- Oops!Something went wrong.Please try again later.
“Hearst Magazines and Verizon Media may earn commission or revenue on some items through the links below.”
In the world of interior design, the Dutch-born, New York–based decorator Ghislaine Viñas stands out as much for her sunny disposition as for her unabashedly bold contemporary style. In her hands, every space is a jolt of energy and good cheer—replete with primary colors, modern shapes, art, and fun-loving gestures—from feather-clad pendants to slides and climbing walls. A young New York couple had been tracking the designer’s work for years when they asked her to help furnish a SoHo loft for their family. “They phoned to say, ‘We really love this joyfulness you bring to your projects,’” says Viñas of the couple, who work in finance and fashion. “‘We don’t really see other people doing that, and we’d love to work with you.’”
The homeowners had already hired an architect friend, Alexander Butler of AB/DS, to gut renovate the space. The core of his design is a minimalist wood-paneled kitchen that floats in the center of the loft, separating the living room and TV den from the dining area. “It was a modern intervention in the middle of a traditional SoHo loft with tin ceilings, exposed brick and concrete floors,” Butler says. “Inside of that framework, we seamlessly slipped a contemporary and elegant home with a pristine jewel of a kitchen.”
For Viñas, known for her energizing hues, color is both a starting point and an anchor for a room’s design. But in this case, she says, the kitchen’s dark brown woods—a combination of quartersawn European walnut and Alpi wood veneer—became her departure point. “I’m used to working with a Scandinavian palette, lots of white oak,” she says. “This was something quite different for me.”
A ruffled green Studio Dror for Cappellini chair—“the kind of thing you expect from me”—was ordered for the living room. But when it arrived the color felt off-kilter, and Viñas moved it near the entry, where it is highlighted by a wall clad in dark wood paneling.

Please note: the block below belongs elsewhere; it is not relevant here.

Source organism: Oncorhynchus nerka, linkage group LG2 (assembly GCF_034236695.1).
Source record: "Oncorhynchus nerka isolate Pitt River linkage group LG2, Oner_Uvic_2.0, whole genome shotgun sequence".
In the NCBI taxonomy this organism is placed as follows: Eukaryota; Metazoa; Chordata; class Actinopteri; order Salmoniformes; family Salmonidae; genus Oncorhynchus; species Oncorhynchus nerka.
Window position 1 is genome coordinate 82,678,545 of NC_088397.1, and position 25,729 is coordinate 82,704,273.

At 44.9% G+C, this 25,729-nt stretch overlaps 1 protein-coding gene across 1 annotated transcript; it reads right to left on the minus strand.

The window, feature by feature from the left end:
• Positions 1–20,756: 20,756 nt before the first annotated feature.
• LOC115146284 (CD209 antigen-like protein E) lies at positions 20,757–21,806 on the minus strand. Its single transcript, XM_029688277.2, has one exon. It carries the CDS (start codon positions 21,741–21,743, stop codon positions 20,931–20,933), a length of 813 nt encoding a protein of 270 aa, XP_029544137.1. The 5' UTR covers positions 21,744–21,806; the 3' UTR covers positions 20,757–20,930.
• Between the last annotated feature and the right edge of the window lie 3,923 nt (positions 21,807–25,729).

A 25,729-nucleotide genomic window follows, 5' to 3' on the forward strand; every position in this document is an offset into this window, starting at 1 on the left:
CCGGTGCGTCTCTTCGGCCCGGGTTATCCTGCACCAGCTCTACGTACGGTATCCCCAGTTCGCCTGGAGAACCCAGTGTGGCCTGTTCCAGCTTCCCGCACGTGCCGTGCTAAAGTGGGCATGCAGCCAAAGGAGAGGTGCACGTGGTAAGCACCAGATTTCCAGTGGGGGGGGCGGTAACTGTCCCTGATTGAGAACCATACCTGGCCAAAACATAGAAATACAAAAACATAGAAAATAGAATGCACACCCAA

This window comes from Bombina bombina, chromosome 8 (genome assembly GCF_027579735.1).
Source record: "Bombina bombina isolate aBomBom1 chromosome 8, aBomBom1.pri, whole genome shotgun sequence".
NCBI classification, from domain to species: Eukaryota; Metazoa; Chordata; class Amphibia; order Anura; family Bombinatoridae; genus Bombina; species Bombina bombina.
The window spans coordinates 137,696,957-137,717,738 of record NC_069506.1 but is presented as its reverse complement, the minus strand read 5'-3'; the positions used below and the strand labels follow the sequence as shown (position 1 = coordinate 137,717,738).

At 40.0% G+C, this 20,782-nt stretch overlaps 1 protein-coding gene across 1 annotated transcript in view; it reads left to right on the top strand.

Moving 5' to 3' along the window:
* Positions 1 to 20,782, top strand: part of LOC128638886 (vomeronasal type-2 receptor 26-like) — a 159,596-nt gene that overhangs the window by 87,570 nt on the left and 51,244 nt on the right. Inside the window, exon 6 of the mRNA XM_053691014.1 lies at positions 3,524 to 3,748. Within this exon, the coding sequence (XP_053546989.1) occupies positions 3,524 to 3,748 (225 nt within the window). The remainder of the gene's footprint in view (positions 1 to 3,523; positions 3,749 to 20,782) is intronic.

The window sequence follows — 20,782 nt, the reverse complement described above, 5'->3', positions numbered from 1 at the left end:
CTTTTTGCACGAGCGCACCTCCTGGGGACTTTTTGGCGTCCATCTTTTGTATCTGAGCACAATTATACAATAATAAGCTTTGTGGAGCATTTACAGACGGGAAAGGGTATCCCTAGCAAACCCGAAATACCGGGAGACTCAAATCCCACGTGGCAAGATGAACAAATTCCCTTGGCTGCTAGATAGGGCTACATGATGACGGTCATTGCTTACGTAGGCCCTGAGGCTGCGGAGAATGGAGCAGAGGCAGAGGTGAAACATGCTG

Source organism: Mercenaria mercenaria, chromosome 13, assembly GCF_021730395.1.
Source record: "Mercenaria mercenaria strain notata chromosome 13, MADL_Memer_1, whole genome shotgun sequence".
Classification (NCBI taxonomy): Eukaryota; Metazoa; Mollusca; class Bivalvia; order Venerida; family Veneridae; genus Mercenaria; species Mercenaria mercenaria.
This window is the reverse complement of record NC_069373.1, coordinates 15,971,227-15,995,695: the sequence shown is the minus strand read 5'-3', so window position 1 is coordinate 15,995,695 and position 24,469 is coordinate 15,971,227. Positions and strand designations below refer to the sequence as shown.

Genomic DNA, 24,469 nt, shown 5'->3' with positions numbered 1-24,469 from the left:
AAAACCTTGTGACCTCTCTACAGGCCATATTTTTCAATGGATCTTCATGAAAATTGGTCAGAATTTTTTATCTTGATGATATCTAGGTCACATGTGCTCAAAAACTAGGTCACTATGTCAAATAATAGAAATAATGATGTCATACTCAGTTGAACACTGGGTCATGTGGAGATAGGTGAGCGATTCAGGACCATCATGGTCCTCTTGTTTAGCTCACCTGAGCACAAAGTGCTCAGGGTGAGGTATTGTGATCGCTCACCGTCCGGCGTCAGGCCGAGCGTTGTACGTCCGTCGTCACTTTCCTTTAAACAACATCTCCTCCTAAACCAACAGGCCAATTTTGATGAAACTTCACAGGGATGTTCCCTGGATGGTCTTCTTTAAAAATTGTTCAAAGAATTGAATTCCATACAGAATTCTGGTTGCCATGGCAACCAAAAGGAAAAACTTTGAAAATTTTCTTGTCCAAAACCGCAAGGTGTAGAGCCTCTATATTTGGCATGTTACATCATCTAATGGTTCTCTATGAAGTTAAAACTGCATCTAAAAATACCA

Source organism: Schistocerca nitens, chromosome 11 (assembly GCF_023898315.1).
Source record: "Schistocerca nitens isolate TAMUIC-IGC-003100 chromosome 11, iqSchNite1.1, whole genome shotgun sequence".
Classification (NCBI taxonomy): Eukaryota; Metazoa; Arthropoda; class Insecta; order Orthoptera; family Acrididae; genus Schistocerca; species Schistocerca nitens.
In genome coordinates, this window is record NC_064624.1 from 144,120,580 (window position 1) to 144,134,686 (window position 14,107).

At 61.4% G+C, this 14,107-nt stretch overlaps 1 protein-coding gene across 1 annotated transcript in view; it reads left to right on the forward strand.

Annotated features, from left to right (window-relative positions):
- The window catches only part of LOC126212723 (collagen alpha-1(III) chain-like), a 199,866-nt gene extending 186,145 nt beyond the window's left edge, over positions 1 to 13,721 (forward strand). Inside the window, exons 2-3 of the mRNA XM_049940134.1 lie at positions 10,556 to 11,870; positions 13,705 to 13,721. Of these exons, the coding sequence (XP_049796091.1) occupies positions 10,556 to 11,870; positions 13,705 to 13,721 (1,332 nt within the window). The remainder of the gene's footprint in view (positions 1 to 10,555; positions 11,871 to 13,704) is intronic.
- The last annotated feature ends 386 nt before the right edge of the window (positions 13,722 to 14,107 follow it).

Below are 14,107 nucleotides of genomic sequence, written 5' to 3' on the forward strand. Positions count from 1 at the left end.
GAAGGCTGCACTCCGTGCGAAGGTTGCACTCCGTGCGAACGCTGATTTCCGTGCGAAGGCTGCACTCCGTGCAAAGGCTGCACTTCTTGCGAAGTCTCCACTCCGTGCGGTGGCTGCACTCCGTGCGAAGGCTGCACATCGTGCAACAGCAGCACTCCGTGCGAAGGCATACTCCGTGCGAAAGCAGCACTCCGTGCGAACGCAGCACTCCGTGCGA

Wanting to echo the richness of the dark wood, she placed a Cappellini wing chair in brown leather in the center of the living area, where it faces a low-slung vanilla sofa on one side and a pair of yellow Knoll swivel chairs on the other. Underfoot is a Persian rug she had custom overdyed in a cream shade and cut at the corner so it fits smoothly around a structural pole. It’s a subdued palette, by this designer’s standards, but not without a lively touch: The fluffy sheep in the corner have Claude Lalanne vibes, but unlike those million-dollar collectibles, these are handmade German toys from an online shop, Thorsten van Elten.
For Viñas, the biggest surprise was when the clients announced they had made a major art purchase for the dining area: a pair of M. Crow puzzle paintings by BDDW founder Tyler Hays. Where some designers might have been alarmed at the lack of consultation, Viñas’s reaction was quite the opposite when she saw the massive works: moody and mysterious depictions of bathers composed of hand-painted puzzle pieces. “I almost fell off my chair because I love Tyler’s work,” she says. “I’ve shown those paintings to so many clients, waiting for someone to please buy one. I’ve never been so delighted.”
It was the designer’s idea to create an oversize artwork for the hallway by blowing up a Sir John Tenniel illustration from the original edition of Alice’s Adventures in Wonderland. She knew her clients loved the book and had the page scanned and enlarged and framed by Skyframe in New York.
Indeed, she says the design of each room in her projects is akin to writing “chapters in a book”—every space, in other words, tells a story that relates to the whole. For the main bedroom, she created a quiet and serene narrative with soft textures, like the shearling upholstery she used on a pair of existing chairs.
Even Alice would have been delighted by this unconventional baby’s room, where a powder blue rug is combined with hypermodern elements from a black Egg chair to Marset’s funky Tam Tam pendant. “A kid’s room can be just as modern and creative while still being fun,” she says.
Balance and proportion are the key to making bold design choices work, she believes. “To me the delight of this project is the brown and yellow in the living room,” she says. “And it was sort of unintentional—it happened when we started moving things around. I work from my gut, ultimately.”
You Might Also Like